National Traceability System Offers Additional Management Benefits

CANADA - Farm-Scape: Episode 1390. Farm-Scape is a Wonderworks Canada production and is distributed courtesy of Manitoba Pork Council and Sask Pork.
calendar icon 24 November 2003
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Manitoba Pork Council

Farm-Scape is sponsored by
Manitoba Pork Council and Sask Pork

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Farm-Scape is a Wonderworks Canada production and is distributed courtesy of Manitoba Pork Council
and Sask Pork.

Farm-Scape, Episode 1390

The Manager of Sask Pork says a national system for tracking live animal movements across Canada will also be useful in the day to day management of livestock operations.

Several interests including the National Animal Health Coalition, various livestock commodity groups and federal and provincial government agencies have partnered to develop a traceability system that will meet the needs of all species and all producers.

Neil Ketilson says the main reason for traceability is to minimize the potential trade disruptions that would result from a foreign animal disease outbreak but the information will also be of value to producers.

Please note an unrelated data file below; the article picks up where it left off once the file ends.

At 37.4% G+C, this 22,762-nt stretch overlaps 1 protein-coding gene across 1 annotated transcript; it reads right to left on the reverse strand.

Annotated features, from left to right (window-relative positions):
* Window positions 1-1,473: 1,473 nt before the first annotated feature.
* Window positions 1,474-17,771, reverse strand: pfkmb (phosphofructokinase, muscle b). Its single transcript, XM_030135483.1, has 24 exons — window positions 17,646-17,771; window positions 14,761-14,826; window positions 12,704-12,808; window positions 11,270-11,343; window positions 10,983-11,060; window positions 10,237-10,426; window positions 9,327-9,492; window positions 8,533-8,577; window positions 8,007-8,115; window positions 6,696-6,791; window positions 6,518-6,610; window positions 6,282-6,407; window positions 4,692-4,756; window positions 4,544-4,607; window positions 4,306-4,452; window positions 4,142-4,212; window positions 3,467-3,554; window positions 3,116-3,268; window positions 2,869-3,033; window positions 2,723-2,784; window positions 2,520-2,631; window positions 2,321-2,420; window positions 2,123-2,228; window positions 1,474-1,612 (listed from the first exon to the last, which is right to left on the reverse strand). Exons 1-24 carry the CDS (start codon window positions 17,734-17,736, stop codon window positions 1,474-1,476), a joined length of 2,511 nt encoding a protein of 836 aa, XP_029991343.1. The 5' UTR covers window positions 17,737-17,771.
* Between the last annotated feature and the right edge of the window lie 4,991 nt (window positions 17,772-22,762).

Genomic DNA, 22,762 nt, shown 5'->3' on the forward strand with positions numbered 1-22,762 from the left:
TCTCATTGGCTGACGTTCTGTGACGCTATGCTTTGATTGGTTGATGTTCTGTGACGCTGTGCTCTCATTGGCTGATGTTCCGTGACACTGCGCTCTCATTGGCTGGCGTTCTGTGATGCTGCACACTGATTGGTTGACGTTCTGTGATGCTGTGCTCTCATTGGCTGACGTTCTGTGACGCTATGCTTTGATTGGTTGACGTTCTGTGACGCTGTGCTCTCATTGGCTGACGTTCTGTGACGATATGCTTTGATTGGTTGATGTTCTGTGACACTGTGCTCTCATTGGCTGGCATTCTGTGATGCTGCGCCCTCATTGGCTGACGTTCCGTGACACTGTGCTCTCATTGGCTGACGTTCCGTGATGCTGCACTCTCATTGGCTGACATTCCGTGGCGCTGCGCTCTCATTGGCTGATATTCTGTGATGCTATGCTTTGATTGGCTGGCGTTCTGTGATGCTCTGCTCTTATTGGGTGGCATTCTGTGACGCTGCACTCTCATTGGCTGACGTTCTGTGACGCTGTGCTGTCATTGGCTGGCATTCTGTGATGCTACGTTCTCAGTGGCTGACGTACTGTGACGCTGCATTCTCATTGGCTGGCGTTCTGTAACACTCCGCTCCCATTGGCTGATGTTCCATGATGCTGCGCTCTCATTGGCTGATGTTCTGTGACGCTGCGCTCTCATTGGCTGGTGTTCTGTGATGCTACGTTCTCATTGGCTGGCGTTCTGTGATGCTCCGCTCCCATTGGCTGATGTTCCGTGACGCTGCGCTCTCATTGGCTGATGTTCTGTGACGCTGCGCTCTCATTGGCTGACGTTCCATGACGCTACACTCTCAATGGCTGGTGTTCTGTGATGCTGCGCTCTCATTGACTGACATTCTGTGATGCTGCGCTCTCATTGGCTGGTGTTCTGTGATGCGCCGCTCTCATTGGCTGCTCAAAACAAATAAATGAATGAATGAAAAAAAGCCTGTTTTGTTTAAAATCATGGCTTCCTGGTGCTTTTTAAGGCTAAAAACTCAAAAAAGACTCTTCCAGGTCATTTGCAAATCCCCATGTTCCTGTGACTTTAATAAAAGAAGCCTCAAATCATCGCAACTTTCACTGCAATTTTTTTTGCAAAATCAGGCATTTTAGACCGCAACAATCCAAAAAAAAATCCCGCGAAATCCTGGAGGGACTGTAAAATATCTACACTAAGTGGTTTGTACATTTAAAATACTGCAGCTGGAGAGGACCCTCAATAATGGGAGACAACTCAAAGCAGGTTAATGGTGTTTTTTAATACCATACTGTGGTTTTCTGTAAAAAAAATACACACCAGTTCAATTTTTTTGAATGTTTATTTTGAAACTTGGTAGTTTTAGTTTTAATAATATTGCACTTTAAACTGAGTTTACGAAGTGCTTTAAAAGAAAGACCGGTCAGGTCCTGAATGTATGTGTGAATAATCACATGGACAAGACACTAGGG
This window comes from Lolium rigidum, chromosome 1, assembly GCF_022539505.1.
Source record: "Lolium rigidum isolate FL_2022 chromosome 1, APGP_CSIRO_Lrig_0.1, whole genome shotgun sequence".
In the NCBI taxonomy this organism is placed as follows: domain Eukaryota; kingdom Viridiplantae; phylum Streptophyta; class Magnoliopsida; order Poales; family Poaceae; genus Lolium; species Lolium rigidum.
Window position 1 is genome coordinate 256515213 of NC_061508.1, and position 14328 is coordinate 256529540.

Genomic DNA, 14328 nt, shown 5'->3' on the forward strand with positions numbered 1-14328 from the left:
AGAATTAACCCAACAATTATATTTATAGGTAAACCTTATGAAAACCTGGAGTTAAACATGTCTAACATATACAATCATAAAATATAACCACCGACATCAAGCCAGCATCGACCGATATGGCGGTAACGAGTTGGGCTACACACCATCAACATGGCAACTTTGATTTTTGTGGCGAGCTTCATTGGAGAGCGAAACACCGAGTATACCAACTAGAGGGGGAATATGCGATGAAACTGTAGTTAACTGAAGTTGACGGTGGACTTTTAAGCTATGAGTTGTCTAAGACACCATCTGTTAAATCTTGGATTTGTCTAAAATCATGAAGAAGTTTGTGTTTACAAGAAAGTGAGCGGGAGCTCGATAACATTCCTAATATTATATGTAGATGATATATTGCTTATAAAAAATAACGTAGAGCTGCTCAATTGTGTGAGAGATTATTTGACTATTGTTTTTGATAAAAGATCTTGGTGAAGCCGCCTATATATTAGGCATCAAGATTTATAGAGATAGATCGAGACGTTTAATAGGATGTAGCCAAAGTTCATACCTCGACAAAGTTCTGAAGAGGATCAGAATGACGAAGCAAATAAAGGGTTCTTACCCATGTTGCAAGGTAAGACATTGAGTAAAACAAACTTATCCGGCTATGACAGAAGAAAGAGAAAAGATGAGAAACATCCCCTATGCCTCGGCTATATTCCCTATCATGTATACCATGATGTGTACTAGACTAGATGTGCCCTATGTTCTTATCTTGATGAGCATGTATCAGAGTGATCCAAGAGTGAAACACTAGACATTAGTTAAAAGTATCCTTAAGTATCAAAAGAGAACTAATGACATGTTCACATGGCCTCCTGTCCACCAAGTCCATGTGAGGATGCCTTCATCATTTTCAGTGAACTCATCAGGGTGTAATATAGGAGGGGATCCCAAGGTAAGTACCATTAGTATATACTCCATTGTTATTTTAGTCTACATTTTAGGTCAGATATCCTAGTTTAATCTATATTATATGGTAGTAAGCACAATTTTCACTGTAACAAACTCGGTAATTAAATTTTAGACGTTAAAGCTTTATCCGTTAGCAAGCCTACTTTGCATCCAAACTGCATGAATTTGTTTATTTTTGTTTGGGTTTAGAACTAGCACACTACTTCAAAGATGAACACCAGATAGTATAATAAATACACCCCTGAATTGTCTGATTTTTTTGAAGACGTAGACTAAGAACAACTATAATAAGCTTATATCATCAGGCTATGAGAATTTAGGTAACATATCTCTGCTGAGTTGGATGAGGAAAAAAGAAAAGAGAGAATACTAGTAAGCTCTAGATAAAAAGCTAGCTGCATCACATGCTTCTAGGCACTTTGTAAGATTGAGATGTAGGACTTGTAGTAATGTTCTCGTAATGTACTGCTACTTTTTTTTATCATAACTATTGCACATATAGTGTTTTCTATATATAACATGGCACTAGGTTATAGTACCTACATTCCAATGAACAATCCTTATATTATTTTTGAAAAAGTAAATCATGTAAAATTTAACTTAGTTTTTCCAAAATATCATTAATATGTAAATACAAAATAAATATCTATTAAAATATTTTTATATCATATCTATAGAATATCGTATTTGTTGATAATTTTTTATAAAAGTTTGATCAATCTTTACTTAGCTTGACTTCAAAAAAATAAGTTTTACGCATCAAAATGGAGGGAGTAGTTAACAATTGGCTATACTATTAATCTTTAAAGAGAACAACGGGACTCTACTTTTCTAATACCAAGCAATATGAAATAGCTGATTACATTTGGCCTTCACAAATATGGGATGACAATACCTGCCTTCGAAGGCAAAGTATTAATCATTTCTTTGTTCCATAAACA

"Traceability in our mind is a program whereby, through the cooperation of producers and agencies like Sask Pork and other groups like the Canadian Cattlemen's Association, can deliver a program which provides traceability but also is a net benefit to producers in terms of providing them more information that they can use for management.

Producers are inundated right now with a whole multitude of tasks in terms of reporting to various agencies and a number of administrative duties that they're going to have to do whether it be on the environmental front, the traceability front, all those kinds of things.

Our really objective is to build a system whereby those producers aren't adding onto their administration and what they do but the records that they keep for their own management systems would be able to be used for traceability".

Ketilson says the ability to tack animal movement is an important component of zoning.

He says the BSE incident in Alberta has heightened the awareness of the importance of having a national system for tracking the movement of all species.

For Farmscape.Ca, I'm Bruce Cochrane.

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